• The Imperishable Gem (Last post by Competent)
    • "After I'm dead I'd rather have people ask why I have no monument than why I have one." - Cato The Elder
    • The nature of entertainment media (Last post by Star Forge)
    • Quote: Quote: I used to be a metalhead. I still listen to a lot of metal, I just don't identify with the subculture. I was really into black metal, but I got tired of it after I became a Christian, because I didn't feel like listening to a genre that is at least 75% dedicated to bashing Christianity. I don't like the metal culture, either. It advocates a self-destructive lifestyle. I know what you mean, part of my problem was that I wanted to belong to a community, I like a lot of metal, and so tried to fit into the subculture, as it's supposedly the place for the misfits. But while I love some metal, the culture is simply not who I am. This is one reason I puled away from the music for a while: I had completely oversaturated myself to the point of spiritual exhaustion. I do like me some indie pop and folk music, yknow? Quote: As for the video games: I don't mean to be pushy or preachy, but I have nothing good to say about them. I decided at the beginning of my adult life to live without video games, TV, and films, and it's one of the best decisions I've ever made. My advice to you would be to throw out all your games, but I can understand if you see that as unreasonable. To tell the truth, in the past I have done exactly that, thrown out all my games. Unfortunately with nothing to fall back on it left a vacuum in my life and never lasted for long. I don't see anything inherently wrong with the medium, or film for that matter; just as with music, one needs to simply be selective. I like films and games that show me life from a perspective I might not ordinarily have, to help me gain a better insight of universal truths. Believe it or not, there are more games out there with deep philosophical, emotional, and moral themes than you might imagine. ;) Philo Farnsworth, the dude who invented TV, always thought that his invention was at best useless and at worst harmful. When he saw the moon landing, he was relieved, as he felt that his invention was validated, and had been used as a force for good, at least in that one instance. That being said, there is one singular game that I have concluded is video gaming's "moon landing." Otherwise, I have a uniformly negative view on gaming (though I despise film the most). I won't name it publicly here. I am writing a longass treatise on the game currently. It is a project I have been planning for since 2009. I may or may not make it available here once it is done.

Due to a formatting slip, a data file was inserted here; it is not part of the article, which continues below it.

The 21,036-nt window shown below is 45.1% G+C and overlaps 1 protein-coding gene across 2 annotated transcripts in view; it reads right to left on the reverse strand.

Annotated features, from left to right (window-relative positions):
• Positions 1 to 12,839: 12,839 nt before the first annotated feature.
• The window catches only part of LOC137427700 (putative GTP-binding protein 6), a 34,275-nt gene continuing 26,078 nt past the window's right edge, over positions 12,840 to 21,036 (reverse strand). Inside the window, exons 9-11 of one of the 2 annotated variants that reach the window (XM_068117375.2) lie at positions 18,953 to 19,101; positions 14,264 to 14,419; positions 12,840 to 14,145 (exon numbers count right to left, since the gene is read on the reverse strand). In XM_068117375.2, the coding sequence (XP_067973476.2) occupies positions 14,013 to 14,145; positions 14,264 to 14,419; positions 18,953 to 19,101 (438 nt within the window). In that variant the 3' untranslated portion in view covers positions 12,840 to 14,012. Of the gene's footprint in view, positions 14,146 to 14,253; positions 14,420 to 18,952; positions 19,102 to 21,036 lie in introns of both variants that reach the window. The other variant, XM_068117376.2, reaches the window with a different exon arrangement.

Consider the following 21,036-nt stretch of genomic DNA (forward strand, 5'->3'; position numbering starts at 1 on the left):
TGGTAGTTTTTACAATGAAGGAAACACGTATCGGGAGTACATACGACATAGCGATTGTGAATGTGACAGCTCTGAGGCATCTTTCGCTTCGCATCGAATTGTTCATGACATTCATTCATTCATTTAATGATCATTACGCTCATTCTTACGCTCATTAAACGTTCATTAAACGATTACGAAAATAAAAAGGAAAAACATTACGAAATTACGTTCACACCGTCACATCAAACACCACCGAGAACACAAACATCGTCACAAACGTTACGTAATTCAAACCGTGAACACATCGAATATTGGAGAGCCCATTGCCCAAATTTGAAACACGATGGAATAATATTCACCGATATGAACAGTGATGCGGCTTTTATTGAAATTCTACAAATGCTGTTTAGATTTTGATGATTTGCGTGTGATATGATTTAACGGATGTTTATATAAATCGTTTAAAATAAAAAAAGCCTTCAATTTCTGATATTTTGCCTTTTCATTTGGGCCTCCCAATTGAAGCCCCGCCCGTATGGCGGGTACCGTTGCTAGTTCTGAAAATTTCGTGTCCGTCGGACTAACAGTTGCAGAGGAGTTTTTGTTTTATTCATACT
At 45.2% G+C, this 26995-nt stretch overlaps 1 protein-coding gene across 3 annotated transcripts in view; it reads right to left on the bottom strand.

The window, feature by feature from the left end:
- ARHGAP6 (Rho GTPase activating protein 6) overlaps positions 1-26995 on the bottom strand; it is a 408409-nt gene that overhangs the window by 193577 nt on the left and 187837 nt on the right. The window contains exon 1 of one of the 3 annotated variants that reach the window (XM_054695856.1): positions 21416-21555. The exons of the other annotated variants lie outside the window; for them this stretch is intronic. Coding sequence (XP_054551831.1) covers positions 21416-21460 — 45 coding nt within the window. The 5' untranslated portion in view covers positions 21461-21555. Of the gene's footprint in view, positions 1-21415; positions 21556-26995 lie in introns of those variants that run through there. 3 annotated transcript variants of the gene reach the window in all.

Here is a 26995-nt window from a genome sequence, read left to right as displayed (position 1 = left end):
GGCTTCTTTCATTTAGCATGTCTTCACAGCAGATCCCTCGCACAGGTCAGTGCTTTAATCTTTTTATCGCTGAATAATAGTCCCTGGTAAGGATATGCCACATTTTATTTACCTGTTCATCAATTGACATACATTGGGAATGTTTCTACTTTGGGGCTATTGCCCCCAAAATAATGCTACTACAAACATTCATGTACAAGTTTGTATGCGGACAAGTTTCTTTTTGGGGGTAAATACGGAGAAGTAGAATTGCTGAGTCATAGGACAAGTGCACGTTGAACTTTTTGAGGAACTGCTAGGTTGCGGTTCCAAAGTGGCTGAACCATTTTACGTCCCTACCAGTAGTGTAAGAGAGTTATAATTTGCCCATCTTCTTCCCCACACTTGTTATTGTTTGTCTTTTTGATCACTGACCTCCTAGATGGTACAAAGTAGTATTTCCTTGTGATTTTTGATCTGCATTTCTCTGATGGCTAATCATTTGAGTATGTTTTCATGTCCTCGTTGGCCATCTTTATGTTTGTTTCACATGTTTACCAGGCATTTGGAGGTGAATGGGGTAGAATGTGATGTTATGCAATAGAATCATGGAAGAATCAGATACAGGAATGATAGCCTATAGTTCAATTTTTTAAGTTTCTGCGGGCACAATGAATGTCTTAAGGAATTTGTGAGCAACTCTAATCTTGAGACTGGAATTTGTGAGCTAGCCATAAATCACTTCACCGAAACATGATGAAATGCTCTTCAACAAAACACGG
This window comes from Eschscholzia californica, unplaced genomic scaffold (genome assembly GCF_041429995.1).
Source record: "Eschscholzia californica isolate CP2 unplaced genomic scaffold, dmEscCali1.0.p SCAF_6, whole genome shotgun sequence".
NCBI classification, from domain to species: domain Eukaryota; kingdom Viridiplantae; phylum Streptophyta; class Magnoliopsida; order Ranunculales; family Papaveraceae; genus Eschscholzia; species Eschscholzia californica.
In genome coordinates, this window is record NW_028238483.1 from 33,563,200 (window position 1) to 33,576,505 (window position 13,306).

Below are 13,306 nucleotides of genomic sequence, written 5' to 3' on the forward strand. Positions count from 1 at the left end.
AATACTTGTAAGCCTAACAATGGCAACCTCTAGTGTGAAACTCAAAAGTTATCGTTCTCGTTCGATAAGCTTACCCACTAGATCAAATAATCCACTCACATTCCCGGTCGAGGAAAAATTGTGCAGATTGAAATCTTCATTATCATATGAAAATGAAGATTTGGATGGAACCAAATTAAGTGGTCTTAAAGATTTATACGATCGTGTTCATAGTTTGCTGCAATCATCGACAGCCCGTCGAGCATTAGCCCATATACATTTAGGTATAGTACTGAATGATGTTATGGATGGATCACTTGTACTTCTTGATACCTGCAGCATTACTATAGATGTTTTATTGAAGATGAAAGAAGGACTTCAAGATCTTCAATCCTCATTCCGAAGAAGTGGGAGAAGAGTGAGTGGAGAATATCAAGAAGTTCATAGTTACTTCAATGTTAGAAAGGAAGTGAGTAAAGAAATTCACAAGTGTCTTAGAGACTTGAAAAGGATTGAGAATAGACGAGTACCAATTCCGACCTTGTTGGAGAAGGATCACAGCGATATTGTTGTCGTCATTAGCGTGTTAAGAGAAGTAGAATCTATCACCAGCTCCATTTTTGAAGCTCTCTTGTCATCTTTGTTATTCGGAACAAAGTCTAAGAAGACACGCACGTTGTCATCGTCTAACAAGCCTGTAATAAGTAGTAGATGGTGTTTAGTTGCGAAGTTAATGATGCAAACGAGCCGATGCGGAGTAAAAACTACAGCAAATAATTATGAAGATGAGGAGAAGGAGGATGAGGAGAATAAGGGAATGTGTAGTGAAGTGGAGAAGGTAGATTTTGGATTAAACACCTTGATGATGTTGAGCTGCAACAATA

• Digital Temple (Last post by Whyte Horse)
    • Quote: Thanks for the support, Whyte Horse! One thing I forgot to mention is that the game does support voice-over chat. You just need a mic. Ok, it took me a few days but I got it downloaded. Now we'll see if it works under wine ;)

There are 699 visitors, 16 guests and 47 members online (2  in chat): Garm, Sirius, Br. John, Sarus, Grom Fett, Alethea Thompson, steamboat28, Jestor, Jedi_Roz, ren, Kitsu Tails, Connor L., Darren, Gisteron, Luthien, Reacher, Alexandre Orion, Joey, Metsu Desal, Khaos, Brenna, Kamizu, JohnsonMD, Edan, tzb, Jamie Stick, Cabur Senaar, Cristris_Jons, Goken, Aqua, GalUnDrux, Slebo, ThorlakurThor, den385, MrBruno, OB1Shinobi, Loudzoo, asteropos, Tellahane, TheToonMerc, NavonSavir, Mikhael, SilentTiger32, Morkhen, Tymmy, mikul, flowerfie, Mael, Ke JinnDakken, Doogle, Jack.Troutman, MadHatter, Raven Crest, Gibby9001.

Follow Us